Oliviformislactone A (1). White amorphous powder; [α]25D +7.5 (c 0.1, MeOH); UV (MeOH) λmax (log[thin space (1/6-em)]ε) 200 (3.44) nm; IR νmax 3403, 2955, 2919, 2851, 1731, 1656, 1564, 1461, 1408, 1314, 1256, 1176, 1097, 1054, 1030, 894, 720 cm−1; ECD (MeOH) λε) 226 (+16.74) nm; 1H and 13C NMR data see Table S1; (+)-HRESIMS m/z 415.1732 [M + Na]+ (calcd for C21H28O7Na, 415.1733).
Oliviformislactone B (2). White amorphous powder; [α]25D +45.7 (c 0.1, MeOH); UV (MeOH) λmax (log[thin space (1/6-em)]ε) 200 (3.48) nm; IR νmax 3396, 2919, 2852, 1729, 1650, 1563, 1458, 1403, 1316, 1253, 1176, 1097, 1030, 892, 717 cm−1; ECD (MeOH) λε) 224 (+15.69) nm; 1H and 13C NMR data see Table S1; (+)-HRESIMS m/z 415.1729 [M + Na]+ (calcd for C21H28O7Na, 415.1733).
Secopimaranlactone A (3). White amorphous powder; [α]25D −52.6 (c 0.1, MeOH); UV (MeOH) λmax (log[thin space (1/6-em)]ε) 202 (4.14), 243 (3.96), 280 (3.99), 367 (4.21) nm; IR νmax 3434, 2958, 2927, 2863, 1727, 1659, 1595, 1556, 1460, 1380, 1272, 1125, 1073, 1042, 991, 742 cm−1; ECD (MeOH) λε) 217 (−5.29), 236 (−5.68), 271 (+2.60), 352 (−21.78) nm; 1H and 13C NMR data see Table S1; (+)-HRESIMS m/z 397.1634 [M + Na]+ (calcd for C21H26O6Na, 397.1627).
Secocleistanthanlactone A (4). White amorphous powder; [α]25D −36.4 (c 0.1, MeOH); UV (MeOH) λmax (log[thin space (1/6-em)]ε) 214 (4.96), 242 (4.73), 354 (4.70) nm; IR νmax 3391, 2952, 2921, 2871, 2851, 1733, 1701, 1613, 1565, 1435, 1372, 1335, 1294, 1193, 1162, 1136, 1097, 1060, 1047, 810, 760, 711, 670 cm−1; ECD (MeOH) λε) 215 (+30.54), 243 (+24.07), 352 (−26.57) nm; 1H and 13C NMR data see Table S2; (+)-HRESIMS m/z 363.1594 [M + Na]+ (calcd for C21H24O4Na, 363.1572).
3-O-Methylhumirianthol (5). white amorphous powder; [α]25D −28.2 (c 0.1, MeOH); UV (MeOH) λmax (log[thin space (1/6-em)]ε) 229 (3.20) nm; IR νmax 3481, 3422, 3178, 2878, 1757, 1669, 1568, 1456, 1377, 1300, 1202, 1150, 1082, 1039, 949, 728 cm−1; ECD (MeOH) λε) 200 (−12.40) nm; 1H and 13C NMR data see Table S2; (+)-HRESIMS m/z 399.1784 [M + Na]+ (calcd for C21H28O6Na, 399.1784).
3-O-Methyl-14-hydroxyhumirianthol (6). White amorphous powder; [α]25D −23.5 (c 0.1, MeOH); UV (MeOH) λmax (log[thin space (1/6-em)]ε) 200 (3.23) nm; IR νmax 3523, 3388, 2921, 2855, 1748, 1671, 1584, 1456, 1383, 1300, 1274, 1202, 1146, 1083, 1028, 940, 718 cm−1; ECD (MeOH) λε) 200 (−12.41) nm; 1H and 13C NMR data see Table S2; (+)-HRESIMS m/z 415.1732 [M + Na]+ (calcd for C21H28O7Na, 415.1733).
3-O-Methyl-14-methoxyhumirianthol (7). White amorphous powder; [α]25D −26.8 (c 0.1, MeOH); UV (MeOH) λmax (log[thin space (1/6-em)]ε) 200 (3.27) nm; IR νmax 3602, 3523, 2934, 2884, 1755, 1629, 1454, 1375, 1338, 1299, 1262, 1198, 1149, 1078, 1038, 953, 882, 759, 686 cm−1; ECD (MeOH) λε) 200 (−12.38) nm; 1H and 13C NMR data see Table S2; (+)-HRESIMS m/z 429.1895 [M + Na]+ (calcd for C22H30O7Na, 429.1889).

Preparation of 16-p-bromobenzoate ester of 1 (1a)

Oliviformislactone A (1) (3.0 mg) and p-bromobenzoyl chloride (15.0 mg) were transferred into a vial, to which 1 mL of anhydrous pyridine was immediately added. The mixture was stirred for 4 hours at room temperature.44 After completion of the reaction, the solution was separated by semi-preparative HPLC using ACN[thin space (1/6-em)]:[thin space (1/6-em)]H2O (90[thin space (1/6-em)]:[thin space (1/6-em)]10) as the mobile phase to afford 1a (3.9 mg, 88.8%; 1H and 13C NMR data see Table S1).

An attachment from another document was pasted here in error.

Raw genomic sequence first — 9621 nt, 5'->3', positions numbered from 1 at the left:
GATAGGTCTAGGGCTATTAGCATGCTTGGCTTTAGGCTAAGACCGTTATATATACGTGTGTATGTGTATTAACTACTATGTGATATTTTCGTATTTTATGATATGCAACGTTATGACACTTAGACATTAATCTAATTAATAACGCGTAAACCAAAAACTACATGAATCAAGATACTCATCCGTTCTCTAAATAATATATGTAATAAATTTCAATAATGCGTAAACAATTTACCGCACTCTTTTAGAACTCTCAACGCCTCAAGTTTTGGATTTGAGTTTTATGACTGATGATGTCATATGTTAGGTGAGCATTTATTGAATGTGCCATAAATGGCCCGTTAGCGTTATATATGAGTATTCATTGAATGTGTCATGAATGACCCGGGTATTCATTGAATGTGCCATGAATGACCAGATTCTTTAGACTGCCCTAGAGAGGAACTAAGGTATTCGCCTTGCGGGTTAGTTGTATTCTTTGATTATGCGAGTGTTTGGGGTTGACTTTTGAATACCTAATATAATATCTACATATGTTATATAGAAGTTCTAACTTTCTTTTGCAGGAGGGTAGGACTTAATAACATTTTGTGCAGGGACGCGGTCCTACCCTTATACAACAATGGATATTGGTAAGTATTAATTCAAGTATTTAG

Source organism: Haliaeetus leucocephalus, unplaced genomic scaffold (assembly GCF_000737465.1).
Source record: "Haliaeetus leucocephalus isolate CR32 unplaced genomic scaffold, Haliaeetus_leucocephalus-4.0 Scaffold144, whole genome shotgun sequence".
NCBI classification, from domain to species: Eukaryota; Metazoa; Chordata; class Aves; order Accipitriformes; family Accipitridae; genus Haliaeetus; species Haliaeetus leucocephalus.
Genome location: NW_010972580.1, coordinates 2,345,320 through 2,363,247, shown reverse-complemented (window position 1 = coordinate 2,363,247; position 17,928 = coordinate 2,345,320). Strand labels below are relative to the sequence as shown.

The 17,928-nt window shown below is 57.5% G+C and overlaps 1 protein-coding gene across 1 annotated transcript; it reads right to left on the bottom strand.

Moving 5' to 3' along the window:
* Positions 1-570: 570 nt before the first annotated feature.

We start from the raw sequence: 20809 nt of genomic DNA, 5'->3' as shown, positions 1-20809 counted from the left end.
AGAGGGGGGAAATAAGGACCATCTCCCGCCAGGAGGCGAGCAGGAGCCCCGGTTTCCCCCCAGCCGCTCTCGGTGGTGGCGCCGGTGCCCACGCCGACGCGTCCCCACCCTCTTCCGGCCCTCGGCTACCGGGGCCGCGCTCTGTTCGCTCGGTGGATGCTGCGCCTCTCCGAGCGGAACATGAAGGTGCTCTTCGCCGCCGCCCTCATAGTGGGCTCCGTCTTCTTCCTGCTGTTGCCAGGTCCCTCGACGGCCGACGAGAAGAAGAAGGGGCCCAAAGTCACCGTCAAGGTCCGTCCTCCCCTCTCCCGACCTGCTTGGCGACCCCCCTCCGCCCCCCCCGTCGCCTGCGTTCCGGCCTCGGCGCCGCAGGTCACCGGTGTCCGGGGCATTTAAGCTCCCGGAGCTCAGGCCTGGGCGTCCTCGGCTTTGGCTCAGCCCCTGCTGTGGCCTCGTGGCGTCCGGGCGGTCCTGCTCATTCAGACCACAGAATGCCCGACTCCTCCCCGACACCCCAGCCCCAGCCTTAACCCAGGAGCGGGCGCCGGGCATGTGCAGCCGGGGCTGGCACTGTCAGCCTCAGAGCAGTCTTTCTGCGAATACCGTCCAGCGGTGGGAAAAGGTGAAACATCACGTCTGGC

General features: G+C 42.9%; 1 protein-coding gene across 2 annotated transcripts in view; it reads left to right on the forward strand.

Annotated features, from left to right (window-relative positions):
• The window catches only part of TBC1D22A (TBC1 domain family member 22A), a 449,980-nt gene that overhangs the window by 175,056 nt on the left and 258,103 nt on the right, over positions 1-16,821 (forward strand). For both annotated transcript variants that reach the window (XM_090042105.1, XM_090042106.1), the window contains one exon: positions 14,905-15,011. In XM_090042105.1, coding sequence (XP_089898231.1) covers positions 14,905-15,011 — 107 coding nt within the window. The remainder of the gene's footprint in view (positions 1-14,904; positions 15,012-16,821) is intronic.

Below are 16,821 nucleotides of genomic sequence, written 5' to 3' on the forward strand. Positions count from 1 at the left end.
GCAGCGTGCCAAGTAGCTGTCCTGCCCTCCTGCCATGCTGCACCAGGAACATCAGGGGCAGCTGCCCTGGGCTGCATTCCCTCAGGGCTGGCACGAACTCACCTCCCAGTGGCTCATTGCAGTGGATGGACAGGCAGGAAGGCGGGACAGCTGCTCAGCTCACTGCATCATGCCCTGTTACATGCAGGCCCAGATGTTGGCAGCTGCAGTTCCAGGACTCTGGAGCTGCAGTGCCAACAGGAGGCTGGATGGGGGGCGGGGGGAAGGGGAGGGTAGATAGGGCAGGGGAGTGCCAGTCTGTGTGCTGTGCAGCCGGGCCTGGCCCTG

Computational methods

The systematic random conformational analyses of all plausible stereoisomers of 1–5 were performed using the SYBYL-X-2.1.1 program with MMFF94s molecular force field. The energy of optimized structures at the B3LYP/6-31+G(d) level in the Gaussian 09 software was applied to screen stable conformers.19 The ECD and NMR calculations of all the selected conformers were carried out with the TD/B3LYP/6-31+G(d) mode in the gas phase and the GIAO/mPW1PW91/6-311G(d,p) method in chloroform, respectively. The overall ECD curves were weighed by Boltzmann distribution of each conformer and compared with the experimental results using the SpecDis 1.71 software with UV correction.54 The overall theoretical NMR data were analysed by using linear regression and DP4 probability to further confirm the relative configurations of C-4/C-5 in 1 and 2.18,55 Consequently, the simulated ECD curves of all plausible stereoisomers of 1–5 were utilized for the absolute configuration determination.

PTP1B inhibitory bioassay

Protein tyrosine phosphatase 1B (PTP1B) activity was defined by measuring the rate of hydrolysis of a surrogate substrate, p-nitrophenyl phosphate (pNPP).34,39 The PTP1B protein (Sigma SRP0212, human recombinant) was dissolved in enzyme dilution buffer containing 50 mmol L−1 Mops, 1 mM BSA, 1 mM EDTA, and 1 mM DTT, pH 6.5 and pre-incubated with individual inhibitor at 37 °C for 15 min. The bio-reaction was initiated by adding a substrate pNPP, which could be dephosphorylated to afford p-nitrophenol (pNP) during the bio-reaction. The absorbance of the solution mixture was monitored at 405 nm every 5 min for half an hour. Consequently, these bio-reactions were quenched by 1 M NaOH solvent. Oleanolic acid was used as a positive control. An analogous experiment without PTP1B and sample was performed as a blank control, and a parallel run without sample served as negative control. The enzyme inhibition rate was estimated by the slope of the kinetic curve in each well. The inhibition percentage (%) was calculated as: slope (OD405 negative/min − OD405 sample/min)/slope (OD405 negative/min − OD405 blank/min) × 100%, where OD405 (negative/min, sample/min, and blank/min) represents the reduction of 405 nm absorbance for 5 min with the test sample and substrate, respectively.